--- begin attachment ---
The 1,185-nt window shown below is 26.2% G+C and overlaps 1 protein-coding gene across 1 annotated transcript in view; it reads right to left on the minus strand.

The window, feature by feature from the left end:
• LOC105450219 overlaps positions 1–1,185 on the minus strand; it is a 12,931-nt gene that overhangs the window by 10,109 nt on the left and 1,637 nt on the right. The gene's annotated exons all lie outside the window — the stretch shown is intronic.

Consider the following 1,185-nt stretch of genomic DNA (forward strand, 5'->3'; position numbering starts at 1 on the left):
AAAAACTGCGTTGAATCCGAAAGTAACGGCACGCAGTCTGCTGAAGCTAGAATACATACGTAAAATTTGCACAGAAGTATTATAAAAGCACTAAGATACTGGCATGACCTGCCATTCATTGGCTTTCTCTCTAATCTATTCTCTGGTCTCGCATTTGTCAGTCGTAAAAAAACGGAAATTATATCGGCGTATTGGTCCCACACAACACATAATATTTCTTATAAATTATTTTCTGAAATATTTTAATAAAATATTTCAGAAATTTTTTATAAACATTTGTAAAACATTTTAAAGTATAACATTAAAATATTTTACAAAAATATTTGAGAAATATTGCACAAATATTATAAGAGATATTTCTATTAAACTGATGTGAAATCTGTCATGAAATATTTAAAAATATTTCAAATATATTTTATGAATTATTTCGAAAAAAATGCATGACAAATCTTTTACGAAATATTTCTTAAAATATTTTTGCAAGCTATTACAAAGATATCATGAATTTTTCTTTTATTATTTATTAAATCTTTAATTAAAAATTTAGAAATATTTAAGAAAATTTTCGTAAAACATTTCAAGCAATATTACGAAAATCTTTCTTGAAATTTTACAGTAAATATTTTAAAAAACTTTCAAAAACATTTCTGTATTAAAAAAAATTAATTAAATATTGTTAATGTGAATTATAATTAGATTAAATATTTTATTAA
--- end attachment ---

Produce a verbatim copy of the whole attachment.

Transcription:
The 1,185-nt window shown below is 26.2% G+C and overlaps 1 protein-coding gene across 1 annotated transcript in view; it reads right to left on the minus strand.

The window, feature by feature from the left end:
• LOC105450219 overlaps positions 1–1,185 on the minus strand; it is a 12,931-nt gene that overhangs the window by 10,109 nt on the left and 1,637 nt on the right. The gene's annotated exons all lie outside the window — the stretch shown is intronic.

Consider the following 1,185-nt stretch of genomic DNA (forward strand, 5'->3'; position numbering starts at 1 on the left):
AAAAACTGCGTTGAATCCGAAAGTAACGGCACGCAGTCTGCTGAAGCTAGAATACATACGTAAAATTTGCACAGAAGTATTATAAAAGCACTAAGATACTGGCATGACCTGCCATTCATTGGCTTTCTCTCTAATCTATTCTCTGGTCTCGCATTTGTCAGTCGTAAAAAAACGGAAATTATATCGGCGTATTGGTCCCACACAACACATAATATTTCTTATAAATTATTTTCTGAAATATTTTAATAAAATATTTCAGAAATTTTTTATAAACATTTGTAAAACATTTTAAAGTATAACATTAAAATATTTTACAAAAATATTTGAGAAATATTGCACAAATATTATAAGAGATATTTCTATTAAACTGATGTGAAATCTGTCATGAAATATTTAAAAATATTTCAAATATATTTTATGAATTATTTCGAAAAAAATGCATGACAAATCTTTTACGAAATATTTCTTAAAATATTTTTGCAAGCTATTACAAAGATATCATGAATTTTTCTTTTATTATTTATTAAATCTTTAATTAAAAATTTAGAAATATTTAAGAAAATTTTCGTAAAACATTTCAAGCAATATTACGAAAATCTTTCTTGAAATTTTACAGTAAATATTTTAAAAAACTTTCAAAAACATTTCTGTATTAAAAAAAATTAATTAAATATTGTTAATGTGAATTATAATTAGATTAAATATTTTATTAA